There are certain zemirot, or songs, that are sung at the third Shabbat meal, and our family has a tradition of singing specific melodies to these zemirot. We are a family of singers. My father’s strong voice dominated and my mother’s sweet voice harmonized as the extended family joined in. I absorbed these melodies so deeply as a child that it was as if I were swimming in them. Sixty years later, I can still hear and feel these melodies, as I remember the cool country air wafting around me while I watched the setting sun.
In the 1950s and ’60s, almost every Friday night, my parents invited the teenagers from our shul to our home for Torah, dessert and zemirot. My father would provide the Torah, my mother would provide the baked goodies, and the warmth of our family added to the zemirot. My brother and I were a part of these Friday night events. We were expected to listen to our father’s Torah; sometimes we were called upon to answer some of his Torah questions. But there were Shabbatot that my brother and I tired of sitting at the table, so we would make our way under the dining room table. There we would sit between the ornately carved mahogany legs. Sometimes we would listen to the conversation happening above our heads. Other times we giggled, or we were simply just bored. It’s the melodies that remain with me; it’s the songs that I’m attached to. Hearing my father’s voice above all other voices, hearing his melodic booming voice, lives deep within me.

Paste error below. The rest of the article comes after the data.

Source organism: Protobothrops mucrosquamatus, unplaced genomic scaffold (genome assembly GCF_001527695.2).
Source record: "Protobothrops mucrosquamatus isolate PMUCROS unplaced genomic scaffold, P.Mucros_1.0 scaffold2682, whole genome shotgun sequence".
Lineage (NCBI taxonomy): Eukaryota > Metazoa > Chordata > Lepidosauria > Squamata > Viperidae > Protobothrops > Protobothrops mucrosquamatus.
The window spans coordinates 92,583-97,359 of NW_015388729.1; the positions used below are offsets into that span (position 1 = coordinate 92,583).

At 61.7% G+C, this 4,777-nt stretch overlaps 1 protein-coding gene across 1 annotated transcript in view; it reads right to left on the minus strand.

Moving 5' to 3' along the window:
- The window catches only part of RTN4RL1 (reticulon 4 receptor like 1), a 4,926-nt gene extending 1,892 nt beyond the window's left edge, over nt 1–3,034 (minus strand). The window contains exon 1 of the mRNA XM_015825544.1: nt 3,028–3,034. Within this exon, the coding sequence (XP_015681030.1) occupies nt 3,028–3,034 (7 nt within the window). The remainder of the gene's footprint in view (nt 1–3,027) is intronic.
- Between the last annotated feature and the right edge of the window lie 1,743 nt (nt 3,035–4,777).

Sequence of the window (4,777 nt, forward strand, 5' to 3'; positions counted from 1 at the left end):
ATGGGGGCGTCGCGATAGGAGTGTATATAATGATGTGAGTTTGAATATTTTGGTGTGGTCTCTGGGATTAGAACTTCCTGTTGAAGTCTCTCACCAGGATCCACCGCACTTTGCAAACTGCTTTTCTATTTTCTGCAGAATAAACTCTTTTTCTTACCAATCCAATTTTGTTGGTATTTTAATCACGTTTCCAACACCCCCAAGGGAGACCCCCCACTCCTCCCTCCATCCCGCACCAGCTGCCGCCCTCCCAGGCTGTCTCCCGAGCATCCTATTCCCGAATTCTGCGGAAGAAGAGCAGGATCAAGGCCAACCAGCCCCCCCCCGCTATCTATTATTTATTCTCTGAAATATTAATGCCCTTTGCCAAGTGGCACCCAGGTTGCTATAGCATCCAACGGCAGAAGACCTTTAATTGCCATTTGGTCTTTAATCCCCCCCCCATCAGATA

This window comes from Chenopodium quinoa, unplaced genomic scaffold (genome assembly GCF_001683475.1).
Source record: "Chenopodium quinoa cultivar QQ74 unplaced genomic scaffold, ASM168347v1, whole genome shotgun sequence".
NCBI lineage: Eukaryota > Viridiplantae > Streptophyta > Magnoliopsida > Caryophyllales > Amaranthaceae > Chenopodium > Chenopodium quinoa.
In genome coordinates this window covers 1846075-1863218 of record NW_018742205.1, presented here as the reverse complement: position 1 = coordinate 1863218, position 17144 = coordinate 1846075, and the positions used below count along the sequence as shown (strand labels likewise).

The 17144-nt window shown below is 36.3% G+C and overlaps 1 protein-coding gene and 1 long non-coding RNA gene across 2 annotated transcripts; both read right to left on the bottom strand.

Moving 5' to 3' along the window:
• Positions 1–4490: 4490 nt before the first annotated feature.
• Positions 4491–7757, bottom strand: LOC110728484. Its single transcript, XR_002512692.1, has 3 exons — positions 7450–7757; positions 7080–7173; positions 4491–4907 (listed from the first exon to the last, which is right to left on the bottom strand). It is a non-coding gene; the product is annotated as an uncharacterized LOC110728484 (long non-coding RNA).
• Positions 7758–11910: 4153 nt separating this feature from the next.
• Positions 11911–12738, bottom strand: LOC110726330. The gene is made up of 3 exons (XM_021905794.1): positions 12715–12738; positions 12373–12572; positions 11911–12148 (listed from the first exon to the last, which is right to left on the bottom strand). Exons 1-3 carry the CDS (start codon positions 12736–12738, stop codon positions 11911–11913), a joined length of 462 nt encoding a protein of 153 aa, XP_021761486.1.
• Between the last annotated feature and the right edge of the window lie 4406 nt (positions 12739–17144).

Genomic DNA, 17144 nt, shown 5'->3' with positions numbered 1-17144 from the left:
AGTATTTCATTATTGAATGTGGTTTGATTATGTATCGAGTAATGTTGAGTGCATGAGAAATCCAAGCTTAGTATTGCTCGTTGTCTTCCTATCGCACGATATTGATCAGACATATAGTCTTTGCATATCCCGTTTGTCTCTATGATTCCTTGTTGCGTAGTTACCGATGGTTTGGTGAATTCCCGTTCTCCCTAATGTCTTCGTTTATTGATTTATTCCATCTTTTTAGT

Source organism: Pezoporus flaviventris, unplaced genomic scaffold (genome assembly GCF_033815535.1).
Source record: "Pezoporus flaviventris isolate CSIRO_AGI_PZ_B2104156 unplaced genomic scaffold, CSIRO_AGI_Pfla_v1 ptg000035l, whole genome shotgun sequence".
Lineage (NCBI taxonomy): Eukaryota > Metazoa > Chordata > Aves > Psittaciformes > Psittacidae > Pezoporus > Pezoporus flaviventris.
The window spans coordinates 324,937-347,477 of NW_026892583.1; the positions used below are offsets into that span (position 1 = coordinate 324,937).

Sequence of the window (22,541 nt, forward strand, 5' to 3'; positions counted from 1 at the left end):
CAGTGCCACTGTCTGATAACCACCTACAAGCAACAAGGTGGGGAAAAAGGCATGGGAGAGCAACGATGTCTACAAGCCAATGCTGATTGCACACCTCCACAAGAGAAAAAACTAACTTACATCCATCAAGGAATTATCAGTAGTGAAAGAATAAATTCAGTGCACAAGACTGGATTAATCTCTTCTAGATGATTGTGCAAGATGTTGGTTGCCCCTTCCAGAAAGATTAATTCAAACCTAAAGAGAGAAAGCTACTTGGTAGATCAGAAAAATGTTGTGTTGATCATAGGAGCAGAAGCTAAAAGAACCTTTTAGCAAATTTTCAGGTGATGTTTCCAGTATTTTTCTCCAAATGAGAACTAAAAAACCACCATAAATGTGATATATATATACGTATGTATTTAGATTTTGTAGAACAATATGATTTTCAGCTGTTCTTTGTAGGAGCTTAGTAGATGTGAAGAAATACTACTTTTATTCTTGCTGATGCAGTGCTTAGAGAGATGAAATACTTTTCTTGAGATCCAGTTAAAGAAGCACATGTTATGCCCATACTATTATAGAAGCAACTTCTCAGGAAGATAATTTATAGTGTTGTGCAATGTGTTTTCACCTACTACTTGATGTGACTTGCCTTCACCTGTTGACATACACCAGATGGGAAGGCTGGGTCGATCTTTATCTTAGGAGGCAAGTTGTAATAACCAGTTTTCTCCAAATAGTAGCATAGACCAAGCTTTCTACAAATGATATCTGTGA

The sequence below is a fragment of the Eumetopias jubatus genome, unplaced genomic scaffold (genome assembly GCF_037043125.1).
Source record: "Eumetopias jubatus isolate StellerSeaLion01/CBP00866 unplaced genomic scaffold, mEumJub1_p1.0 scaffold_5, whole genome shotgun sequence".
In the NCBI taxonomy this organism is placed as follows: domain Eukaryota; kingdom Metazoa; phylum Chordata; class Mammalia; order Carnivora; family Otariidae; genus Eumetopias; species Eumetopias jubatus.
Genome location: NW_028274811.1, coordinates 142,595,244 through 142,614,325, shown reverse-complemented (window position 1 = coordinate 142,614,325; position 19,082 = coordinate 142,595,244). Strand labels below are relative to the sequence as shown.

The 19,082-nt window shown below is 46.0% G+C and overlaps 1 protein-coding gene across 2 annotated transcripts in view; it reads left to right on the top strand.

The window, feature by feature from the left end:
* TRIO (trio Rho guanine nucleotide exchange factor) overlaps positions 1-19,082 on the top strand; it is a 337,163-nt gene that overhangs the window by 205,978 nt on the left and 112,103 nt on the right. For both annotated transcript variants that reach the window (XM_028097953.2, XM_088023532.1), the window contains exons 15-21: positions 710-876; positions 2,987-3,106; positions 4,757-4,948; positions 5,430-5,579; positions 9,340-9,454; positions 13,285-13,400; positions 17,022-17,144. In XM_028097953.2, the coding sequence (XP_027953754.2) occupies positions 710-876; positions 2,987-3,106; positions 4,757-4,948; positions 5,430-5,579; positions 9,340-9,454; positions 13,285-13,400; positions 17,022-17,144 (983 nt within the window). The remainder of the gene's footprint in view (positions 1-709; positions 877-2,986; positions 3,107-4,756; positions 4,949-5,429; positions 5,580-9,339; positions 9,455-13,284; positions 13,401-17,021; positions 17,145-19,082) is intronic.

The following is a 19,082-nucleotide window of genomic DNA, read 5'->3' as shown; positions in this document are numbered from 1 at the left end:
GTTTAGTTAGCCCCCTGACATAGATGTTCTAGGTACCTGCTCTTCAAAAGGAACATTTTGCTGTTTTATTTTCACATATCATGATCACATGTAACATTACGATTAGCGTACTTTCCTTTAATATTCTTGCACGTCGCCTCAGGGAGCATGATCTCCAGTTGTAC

My family’s Pesach seder was filled with rich and meaningful tradition. The table was beautifully set using fine china, crystal and silver. The ritual objects were placed on the table with great care and thought. Over many years my father would add new ritual items to the table.